In this “GCP Despatches from the Field” series, Isabel shares her experience of her team’s project with Carnegie Hall in New York.
Carnegie Hall (New York, NY, USA)
We knew we had arrived at Carnegie Hall the moment we walked into our designated work space and it was actually a practice room complete with piano and music stand. Though a few members of our group are musically inclined (and entertain us with tunes during lunch), nothing compares to the sounds that periodically waft down the hall as we work—piano, violin, clarinet, entire choral groups—most of the time just a scale or two but when immense talent plays a scale it still sounds beautiful.
That’s not to say Carnegie Hall is not a fully functioning business as well as a hub for musical greatness. The challenge of attracting an audience to more than 170 shows a year in three venues seating over 3000 people a night while maintaining artistic integrity attracts some of the best business and artistic minds. With close to 400 employees and a multi-level office with exposed brick and large windows at times Carnegie Hall feels more like a startup attempting attract engineering talent than a 127-year-old classical music venue. Part of the beauty of the building comes not from a trendy architectural choice but from the fact the offices used to be studio apartments designed by Henry Hardenburgh, the architect for the Plaza Hotel. Until 2010, Carnegie Hall rented out these affordable apartments to artists at including Marlon Brando, Leonard Bernstein, and Isadora Duncan before turning them into offices and an education wing.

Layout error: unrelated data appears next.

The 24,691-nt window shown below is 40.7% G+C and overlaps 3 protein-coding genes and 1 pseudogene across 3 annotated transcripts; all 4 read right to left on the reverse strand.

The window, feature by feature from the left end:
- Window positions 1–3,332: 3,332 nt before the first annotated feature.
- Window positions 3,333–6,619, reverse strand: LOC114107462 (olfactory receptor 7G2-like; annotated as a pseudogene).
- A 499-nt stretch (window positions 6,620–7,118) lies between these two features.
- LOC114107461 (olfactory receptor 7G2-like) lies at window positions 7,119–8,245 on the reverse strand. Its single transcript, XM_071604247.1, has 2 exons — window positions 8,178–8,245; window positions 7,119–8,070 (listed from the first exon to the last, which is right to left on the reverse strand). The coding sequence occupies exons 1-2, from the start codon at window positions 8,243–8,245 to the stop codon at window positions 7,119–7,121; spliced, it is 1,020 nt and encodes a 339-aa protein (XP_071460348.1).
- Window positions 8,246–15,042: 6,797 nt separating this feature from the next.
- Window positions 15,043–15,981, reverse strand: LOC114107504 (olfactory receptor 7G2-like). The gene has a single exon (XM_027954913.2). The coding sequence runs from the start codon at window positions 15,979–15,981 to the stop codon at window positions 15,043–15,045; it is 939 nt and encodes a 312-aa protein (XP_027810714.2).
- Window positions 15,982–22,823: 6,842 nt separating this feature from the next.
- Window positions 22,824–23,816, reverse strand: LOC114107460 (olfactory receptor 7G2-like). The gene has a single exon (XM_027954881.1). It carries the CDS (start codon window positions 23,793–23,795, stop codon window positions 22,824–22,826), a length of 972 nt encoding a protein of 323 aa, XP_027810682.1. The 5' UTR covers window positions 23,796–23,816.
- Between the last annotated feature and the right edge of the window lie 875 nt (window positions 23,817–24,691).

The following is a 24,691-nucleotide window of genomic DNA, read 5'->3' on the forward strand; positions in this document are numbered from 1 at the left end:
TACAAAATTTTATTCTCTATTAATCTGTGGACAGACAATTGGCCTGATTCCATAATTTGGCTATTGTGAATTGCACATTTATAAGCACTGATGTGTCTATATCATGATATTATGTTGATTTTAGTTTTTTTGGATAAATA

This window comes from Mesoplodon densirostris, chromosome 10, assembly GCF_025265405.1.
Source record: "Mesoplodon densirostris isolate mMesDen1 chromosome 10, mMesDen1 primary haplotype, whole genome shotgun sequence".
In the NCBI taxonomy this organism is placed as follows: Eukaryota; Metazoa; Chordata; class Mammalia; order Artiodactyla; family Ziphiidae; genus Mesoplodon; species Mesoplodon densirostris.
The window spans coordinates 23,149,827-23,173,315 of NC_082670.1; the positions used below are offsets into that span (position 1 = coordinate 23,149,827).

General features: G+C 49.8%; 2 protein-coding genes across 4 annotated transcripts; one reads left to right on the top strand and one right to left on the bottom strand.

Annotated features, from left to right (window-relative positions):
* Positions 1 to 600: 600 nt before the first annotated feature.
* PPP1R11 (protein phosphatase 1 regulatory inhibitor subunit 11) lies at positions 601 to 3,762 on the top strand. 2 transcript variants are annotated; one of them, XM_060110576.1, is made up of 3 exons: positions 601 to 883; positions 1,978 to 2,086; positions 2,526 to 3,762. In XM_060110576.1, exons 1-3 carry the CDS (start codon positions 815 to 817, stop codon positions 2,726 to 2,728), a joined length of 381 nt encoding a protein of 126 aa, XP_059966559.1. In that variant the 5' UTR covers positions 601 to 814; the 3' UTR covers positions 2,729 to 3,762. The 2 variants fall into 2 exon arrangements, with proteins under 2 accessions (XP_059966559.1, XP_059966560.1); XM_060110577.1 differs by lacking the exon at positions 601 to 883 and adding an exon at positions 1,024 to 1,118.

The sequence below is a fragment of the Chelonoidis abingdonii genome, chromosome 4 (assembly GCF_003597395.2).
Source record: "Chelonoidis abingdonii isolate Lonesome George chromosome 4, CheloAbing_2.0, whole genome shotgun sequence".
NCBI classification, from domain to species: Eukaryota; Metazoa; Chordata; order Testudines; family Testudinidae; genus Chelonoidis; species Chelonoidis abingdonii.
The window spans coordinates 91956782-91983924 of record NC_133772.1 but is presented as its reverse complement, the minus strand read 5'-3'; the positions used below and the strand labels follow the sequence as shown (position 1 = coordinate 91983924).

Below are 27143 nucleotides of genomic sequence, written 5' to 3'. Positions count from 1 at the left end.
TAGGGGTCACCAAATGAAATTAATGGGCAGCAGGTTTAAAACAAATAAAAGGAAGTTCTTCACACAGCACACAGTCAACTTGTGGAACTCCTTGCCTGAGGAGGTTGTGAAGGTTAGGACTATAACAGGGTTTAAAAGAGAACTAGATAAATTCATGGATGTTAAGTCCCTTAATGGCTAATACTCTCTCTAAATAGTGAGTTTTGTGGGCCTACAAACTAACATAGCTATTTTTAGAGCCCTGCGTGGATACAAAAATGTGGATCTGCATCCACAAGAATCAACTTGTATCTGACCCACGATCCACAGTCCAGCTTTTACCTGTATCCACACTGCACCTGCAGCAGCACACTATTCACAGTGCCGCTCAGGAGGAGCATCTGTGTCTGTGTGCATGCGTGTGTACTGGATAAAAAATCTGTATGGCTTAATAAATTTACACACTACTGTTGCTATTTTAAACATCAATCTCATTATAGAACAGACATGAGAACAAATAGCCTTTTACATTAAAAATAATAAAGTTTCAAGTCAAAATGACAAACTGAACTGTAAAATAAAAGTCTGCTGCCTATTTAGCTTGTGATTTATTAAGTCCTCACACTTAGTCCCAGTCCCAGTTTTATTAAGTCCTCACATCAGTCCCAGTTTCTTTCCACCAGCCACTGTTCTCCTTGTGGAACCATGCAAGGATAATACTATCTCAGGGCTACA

Our own GCP project matches the size and scope of the legendary Hall as we attempt to solve an industry wide problem—to reduce churn for single ticket buyers. Live entertainment venues all around the world are struggling thanks in part to the rise of online entertainment platforms like Netflix and competition in New York is especially fierce with Broadway and the Metropolitan Opera just a few blocks away. Luckily Carnegie Hall has the prestige and acoustical prowess to keep longtime customers returning again and again, but it still struggles to encourage first time buyers to return.
We are less than two weeks away from presenting a strategy to Carnegie’s marketing team, but I’m not worried. My Judge classmates have such talent and insight that I know we will be able to provide a few actionable steps that will be relatively easy to implement. I’m the only one with a performing arts background but an outsider’s insight might be just what the problem needs. With a diverse background both in work experience and culture each member of our group attacks the problem from another direction. While we won’t solve the industry wide problem in a month’s work, if a few key changes can decrease churn even by a few percentage points, we can make a significant financial impact.